The Daily Tar Heel

Serving the students and the University community since 1893

Sunday May 28th

Officials: Census Proves Local Housing Needs

The 2000 U.S. Census report states that Chapel Hill's population has increased by 26 percent since 1990, and Carrboro's population has increased by 45 percent.

Orange County's total population increase in the past decade was 26 percent, to a total count of 118,227.

Chapel Hill Town Council member Flicka Bateman said providing affordable housing for the greater number of residents is not easy given the scarcity of undeveloped land in Chapel Hill.

"We're trying, but it's a very hard goal to meet," she said.

Bateman said Orange County will hold a bond referendum in November that will include $2 million for affordable housing development.

Bateman said if the bond passes, nonprofit organizations like Habitat for Humanity will build the houses and that the cost of buying them will be subsidized by the bond money.

Bateman also said that not only people in the lowest income levels have trouble affording local housing.

"When we talk about affordable housing, we're talking about housing for nurses, firemen and teachers," she said.

Council member Pat Evans said the town's need for funding increases with the population and that officials are considering a tax increase in the near future.

"Even without the (budget) alarm coming from the state, we were looking into a tax increase," she said.

Evans added that Chapel Hill's high cost of living is a trade-off for the high quality of service from the local government.

Carrboro's population increase also has sparked concern about a need for more affordable housing.

The Carrboro Board of Aldermen has been reworking Carrboro's Small Area Plan during recent years to accommodate the expected growth, Alderman Jacquelyn Gist said.

The Small Area Plan lays out the development and expansion of Carrboro's northern region.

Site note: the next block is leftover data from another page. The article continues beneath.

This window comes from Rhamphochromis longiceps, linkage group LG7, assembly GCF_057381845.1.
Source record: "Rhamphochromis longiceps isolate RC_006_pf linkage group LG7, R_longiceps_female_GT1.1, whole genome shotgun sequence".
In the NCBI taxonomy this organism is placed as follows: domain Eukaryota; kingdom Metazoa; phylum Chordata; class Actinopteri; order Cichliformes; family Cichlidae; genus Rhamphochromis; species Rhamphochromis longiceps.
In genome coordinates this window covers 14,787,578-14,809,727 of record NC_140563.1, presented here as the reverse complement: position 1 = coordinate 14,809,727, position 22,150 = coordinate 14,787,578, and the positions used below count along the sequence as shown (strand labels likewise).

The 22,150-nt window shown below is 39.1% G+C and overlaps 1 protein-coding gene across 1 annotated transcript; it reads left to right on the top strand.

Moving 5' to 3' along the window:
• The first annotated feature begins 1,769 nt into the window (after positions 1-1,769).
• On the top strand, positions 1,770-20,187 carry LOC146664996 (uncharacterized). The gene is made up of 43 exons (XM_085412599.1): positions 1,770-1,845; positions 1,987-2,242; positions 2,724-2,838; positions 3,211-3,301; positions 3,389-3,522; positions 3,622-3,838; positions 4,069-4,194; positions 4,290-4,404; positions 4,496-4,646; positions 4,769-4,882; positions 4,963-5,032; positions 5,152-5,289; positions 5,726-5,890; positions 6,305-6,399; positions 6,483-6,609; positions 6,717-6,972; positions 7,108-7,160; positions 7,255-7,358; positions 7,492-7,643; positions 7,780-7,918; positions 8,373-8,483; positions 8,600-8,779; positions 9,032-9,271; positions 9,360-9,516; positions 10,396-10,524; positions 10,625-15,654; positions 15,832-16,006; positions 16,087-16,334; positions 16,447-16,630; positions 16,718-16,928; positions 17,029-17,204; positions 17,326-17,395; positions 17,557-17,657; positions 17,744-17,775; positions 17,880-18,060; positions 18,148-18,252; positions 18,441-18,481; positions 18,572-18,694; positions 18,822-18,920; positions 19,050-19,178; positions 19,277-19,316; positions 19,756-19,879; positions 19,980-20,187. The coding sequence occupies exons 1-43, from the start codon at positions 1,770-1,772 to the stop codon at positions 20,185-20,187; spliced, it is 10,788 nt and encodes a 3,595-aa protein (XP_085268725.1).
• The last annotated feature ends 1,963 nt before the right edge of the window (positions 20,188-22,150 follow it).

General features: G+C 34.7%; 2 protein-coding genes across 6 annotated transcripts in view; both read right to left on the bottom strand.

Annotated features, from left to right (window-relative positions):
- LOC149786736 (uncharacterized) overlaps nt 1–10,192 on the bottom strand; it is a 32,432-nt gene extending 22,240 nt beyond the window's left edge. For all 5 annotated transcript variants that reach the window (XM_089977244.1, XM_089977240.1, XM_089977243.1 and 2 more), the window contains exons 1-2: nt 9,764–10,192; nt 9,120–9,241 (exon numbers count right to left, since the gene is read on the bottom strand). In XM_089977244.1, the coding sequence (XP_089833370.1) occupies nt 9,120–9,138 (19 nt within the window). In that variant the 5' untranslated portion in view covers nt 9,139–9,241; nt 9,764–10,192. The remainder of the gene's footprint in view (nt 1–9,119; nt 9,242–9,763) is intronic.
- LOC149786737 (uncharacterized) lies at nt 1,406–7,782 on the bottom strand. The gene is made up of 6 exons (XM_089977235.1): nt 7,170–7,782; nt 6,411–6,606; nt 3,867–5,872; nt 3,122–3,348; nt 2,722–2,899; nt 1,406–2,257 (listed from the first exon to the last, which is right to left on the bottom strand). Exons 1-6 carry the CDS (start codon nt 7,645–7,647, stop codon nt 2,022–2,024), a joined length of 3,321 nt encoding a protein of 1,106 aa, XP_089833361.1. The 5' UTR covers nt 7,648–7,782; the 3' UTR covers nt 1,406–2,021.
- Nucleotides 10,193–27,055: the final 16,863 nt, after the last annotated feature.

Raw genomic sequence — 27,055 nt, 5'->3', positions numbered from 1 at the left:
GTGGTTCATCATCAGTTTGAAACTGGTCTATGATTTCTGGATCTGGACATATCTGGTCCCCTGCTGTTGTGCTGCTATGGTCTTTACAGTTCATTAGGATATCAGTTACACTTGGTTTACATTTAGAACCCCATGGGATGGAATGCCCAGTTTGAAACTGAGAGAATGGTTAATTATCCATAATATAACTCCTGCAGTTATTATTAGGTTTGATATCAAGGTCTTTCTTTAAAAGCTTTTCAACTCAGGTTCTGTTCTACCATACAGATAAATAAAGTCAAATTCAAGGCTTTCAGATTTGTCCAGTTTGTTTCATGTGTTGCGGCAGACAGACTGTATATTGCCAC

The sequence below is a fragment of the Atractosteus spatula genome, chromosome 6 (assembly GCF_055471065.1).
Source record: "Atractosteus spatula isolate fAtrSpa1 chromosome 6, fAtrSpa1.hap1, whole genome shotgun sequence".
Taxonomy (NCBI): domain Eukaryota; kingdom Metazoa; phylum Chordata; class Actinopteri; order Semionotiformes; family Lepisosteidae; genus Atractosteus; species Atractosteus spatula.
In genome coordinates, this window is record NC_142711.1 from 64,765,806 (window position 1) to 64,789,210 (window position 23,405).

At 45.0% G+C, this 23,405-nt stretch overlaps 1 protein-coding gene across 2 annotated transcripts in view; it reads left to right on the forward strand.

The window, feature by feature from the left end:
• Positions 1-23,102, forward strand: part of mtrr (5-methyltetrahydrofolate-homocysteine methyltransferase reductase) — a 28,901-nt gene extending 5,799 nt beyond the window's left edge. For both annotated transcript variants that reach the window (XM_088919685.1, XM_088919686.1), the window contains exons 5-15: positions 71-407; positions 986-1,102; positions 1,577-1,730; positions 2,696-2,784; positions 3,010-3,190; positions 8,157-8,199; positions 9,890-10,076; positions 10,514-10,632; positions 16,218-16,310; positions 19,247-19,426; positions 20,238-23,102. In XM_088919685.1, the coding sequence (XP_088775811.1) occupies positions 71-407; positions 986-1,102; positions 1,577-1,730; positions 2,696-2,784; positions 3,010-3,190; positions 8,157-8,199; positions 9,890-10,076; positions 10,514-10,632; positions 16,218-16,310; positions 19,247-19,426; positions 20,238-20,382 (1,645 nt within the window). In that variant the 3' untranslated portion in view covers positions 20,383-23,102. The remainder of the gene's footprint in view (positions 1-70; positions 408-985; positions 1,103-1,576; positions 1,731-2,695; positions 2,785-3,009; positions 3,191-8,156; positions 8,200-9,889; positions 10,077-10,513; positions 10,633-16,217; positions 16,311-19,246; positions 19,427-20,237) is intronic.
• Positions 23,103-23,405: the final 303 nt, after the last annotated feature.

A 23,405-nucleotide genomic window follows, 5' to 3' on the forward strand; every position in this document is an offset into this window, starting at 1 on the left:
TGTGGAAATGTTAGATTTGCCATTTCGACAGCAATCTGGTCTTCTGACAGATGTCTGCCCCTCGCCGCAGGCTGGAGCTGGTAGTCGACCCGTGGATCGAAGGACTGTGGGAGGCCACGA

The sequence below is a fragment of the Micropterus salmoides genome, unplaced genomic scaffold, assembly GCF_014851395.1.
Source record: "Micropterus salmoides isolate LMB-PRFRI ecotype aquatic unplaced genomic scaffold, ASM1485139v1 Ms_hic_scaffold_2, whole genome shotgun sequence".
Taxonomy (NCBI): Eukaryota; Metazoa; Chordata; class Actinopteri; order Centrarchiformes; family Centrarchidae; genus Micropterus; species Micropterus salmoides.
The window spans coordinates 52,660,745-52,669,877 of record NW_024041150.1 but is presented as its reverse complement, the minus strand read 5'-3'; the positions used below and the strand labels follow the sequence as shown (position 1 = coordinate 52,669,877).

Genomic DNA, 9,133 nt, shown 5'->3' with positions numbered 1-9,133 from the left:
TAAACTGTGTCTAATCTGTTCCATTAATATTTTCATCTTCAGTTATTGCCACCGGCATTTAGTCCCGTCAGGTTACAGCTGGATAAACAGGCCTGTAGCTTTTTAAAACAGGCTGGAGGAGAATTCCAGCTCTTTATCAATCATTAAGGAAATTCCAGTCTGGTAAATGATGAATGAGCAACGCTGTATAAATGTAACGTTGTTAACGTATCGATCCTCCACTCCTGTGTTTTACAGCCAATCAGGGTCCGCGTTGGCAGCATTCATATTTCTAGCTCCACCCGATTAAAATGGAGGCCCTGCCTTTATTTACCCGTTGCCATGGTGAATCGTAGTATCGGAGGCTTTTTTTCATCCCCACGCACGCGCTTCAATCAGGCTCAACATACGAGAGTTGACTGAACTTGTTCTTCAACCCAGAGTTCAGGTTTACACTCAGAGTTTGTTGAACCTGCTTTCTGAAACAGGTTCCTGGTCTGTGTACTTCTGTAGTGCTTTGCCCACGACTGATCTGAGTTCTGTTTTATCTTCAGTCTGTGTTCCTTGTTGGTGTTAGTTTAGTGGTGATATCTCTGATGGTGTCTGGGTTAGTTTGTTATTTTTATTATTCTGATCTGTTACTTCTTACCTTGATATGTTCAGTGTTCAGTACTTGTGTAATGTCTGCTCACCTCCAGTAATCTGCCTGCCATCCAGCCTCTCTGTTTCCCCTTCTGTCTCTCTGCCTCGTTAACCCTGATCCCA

Alderman Diana McDuffee said that under the plan, developers in Carrboro are encouraged to build more affordable cluster housing.

She also said the plan includes a density bonus that lets developers build more housing than is normally allowed if they agree to build a certain amount of affordable, low-income housing. "Affordable housing is the toughest issue facing our community," McDuffee said.

McDuffee said creating affordable housing is especially difficult because the town does not own or develop residential land. "All we can do is encourage developers to provide more affordable housing," she said.

Alderman Jacquelyn Gist said Carrboro's fast growth was no surprise, citing improved housing and good schools as factors that make the area attractive to families.

Gist also said the town has an urban sophistication that makes it an attractive home for retired people looking for a stimulating environment and for immigrants seeking work. "What's interesting is we're definitely changing the profile of Carrboro," she said. "It's a lot browner than it was 10 years ago."

According to the census report, Carrboro's Hispanic population increased ninefold since 1990, and its Asian population has doubled.

Gist said one of the town's goals is to be able to "grow and still maintain social and environmental integrity."

Evans said Chapel Hill's population increase was in line with the steady growth rate officials had expected.

"We know we're an attractive area with lots of jobs and that makes people want to come live here."

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